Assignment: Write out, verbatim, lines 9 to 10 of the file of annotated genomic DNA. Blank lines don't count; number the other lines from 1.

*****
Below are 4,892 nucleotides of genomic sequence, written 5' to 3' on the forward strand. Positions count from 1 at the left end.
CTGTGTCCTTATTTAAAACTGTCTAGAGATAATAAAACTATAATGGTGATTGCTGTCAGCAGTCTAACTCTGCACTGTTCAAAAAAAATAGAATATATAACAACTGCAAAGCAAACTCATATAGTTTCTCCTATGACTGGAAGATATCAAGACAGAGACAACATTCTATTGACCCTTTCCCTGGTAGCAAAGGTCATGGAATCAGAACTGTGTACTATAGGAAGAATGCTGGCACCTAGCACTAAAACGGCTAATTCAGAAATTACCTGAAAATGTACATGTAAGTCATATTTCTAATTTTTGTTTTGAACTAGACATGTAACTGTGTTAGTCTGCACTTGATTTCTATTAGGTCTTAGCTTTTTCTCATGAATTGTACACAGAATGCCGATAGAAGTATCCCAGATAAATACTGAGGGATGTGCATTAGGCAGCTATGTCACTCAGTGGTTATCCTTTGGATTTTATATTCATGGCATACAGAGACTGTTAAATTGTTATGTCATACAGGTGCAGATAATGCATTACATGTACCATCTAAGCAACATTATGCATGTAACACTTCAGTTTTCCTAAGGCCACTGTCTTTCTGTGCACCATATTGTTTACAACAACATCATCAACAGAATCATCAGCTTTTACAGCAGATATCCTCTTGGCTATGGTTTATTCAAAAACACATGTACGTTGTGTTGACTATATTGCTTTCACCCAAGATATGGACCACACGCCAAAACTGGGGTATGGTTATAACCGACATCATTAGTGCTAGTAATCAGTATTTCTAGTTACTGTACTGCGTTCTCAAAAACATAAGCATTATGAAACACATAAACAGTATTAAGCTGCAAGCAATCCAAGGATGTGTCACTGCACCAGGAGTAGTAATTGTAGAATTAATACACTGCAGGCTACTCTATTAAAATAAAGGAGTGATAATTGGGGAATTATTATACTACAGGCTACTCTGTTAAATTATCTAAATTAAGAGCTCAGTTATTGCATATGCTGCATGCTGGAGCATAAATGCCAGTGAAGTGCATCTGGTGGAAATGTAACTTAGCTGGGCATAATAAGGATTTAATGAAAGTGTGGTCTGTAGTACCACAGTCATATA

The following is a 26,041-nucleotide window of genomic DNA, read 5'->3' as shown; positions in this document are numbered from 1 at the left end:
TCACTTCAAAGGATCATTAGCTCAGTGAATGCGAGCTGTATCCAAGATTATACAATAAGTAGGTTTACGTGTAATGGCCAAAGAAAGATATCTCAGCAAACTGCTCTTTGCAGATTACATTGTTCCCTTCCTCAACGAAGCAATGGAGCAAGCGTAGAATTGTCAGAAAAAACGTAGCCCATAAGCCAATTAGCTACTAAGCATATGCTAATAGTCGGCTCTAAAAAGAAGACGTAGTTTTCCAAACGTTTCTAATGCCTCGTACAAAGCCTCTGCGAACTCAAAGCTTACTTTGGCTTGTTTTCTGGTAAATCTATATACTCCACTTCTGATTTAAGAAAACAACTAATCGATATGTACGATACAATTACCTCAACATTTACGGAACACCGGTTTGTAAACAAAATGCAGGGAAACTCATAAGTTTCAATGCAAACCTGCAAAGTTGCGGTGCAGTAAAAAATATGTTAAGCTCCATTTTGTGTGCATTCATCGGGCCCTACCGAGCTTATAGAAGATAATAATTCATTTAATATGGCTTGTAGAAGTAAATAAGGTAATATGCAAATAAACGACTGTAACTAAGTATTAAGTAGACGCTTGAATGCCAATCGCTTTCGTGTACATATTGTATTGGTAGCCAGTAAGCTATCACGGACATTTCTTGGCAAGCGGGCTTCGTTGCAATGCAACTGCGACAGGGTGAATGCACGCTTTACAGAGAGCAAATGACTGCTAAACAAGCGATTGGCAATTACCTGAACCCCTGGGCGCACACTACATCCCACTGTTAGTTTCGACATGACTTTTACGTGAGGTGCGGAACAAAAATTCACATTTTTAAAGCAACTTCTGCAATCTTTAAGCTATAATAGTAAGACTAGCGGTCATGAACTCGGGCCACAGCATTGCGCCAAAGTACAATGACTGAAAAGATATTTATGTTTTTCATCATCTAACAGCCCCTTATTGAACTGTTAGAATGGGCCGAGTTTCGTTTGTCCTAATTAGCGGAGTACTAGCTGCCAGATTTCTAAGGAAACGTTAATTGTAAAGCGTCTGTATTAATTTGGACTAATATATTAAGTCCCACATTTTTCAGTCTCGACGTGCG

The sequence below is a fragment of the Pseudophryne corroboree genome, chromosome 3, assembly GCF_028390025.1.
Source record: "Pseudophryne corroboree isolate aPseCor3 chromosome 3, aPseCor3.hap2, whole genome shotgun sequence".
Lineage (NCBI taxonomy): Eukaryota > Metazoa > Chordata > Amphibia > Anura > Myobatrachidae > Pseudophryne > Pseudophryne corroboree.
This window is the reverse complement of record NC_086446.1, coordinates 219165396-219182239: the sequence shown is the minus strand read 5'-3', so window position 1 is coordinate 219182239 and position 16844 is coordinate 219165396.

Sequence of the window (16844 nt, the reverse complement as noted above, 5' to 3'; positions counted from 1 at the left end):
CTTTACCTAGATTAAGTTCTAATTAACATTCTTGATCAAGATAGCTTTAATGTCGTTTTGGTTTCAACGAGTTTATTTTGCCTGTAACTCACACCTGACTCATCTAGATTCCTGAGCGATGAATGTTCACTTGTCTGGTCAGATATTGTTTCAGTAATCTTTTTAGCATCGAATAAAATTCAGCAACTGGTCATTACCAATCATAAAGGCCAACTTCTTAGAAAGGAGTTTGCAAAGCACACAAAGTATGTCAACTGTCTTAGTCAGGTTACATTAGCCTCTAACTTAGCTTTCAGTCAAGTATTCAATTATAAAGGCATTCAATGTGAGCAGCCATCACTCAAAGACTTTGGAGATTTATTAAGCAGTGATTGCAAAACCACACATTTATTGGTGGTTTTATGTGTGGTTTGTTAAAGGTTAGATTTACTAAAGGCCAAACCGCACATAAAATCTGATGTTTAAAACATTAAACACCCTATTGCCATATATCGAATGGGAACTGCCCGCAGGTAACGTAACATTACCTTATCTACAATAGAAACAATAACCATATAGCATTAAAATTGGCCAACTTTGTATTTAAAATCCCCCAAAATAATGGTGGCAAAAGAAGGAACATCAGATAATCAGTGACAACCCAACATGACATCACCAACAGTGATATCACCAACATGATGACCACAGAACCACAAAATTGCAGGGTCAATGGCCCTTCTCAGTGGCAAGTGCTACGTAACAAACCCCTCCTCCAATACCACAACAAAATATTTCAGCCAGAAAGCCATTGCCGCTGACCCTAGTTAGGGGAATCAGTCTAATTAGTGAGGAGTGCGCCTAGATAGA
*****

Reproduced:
Sequence of the window (16844 nt, the reverse complement as noted above, 5' to 3'; positions counted from 1 at the left end):
CTTTACCTAGATTAAGTTCTAATTAACATTCTTGATCAAGATAGCTTTAATGTCGTTTTGGTTTCAACGAGTTTATTTTGCCTGTAACTCACACCTGACTCATCTAGATTCCTGAGCGATGAATGTTCACTTGTCTGGTCAGATATTGTTTCAGTAATCTTTTTAGCATCGAATAAAATTCAGCAACTGGTCATTACCAATCATAAAGGCCAACTTCTTAGAAAGGAGTTTGCAAAGCACACAAAGTATGTCAACTGTCTTAGTCAGGTTACATTAGCCTCTAACTTAGCTTTCAGTCAAGTATTCAATTATAAAGGCATTCAATGTGAGCAGCCATCACTCAAAGACTTTGGAGATTTATTAAGCAGTGATTGCAAAACCACACATTTATTGGTGGTTTTATGTGTGGTTTGTTAAAGGTTAGATTTACTAAAGGCCAAACCGCACATAAAATCTGATGTTTAAAACATTAAACACCCTATTGCCATATATCGAATGGGAACTGCCCGCAGGTAACGTAACATTACCTTATCTACAATAGAAACAATAACCATATAGCATTAAAATTGGCCAACTTTGTATTTAAAATCCCCCAAAATAATGGTGGCAAAAGAAGGAACATCAGATAATCAGTGACAACCCAACATGACATCACCAACAGTGATATCACCAACATGATGACCACAGAACCACAAAATTGCAGGGTCAATGGCCCTTCTCAGTGGCAAGTGCTACGTAACAAACCCCTCCTCCAATACCACAACAAAATATTTCAGCCAGAAAGCCATTGCCGCTGACCCTAGTTAGGGGAATCAGTCTAATTAGTGAGGAGTGCGCCTAGATAGA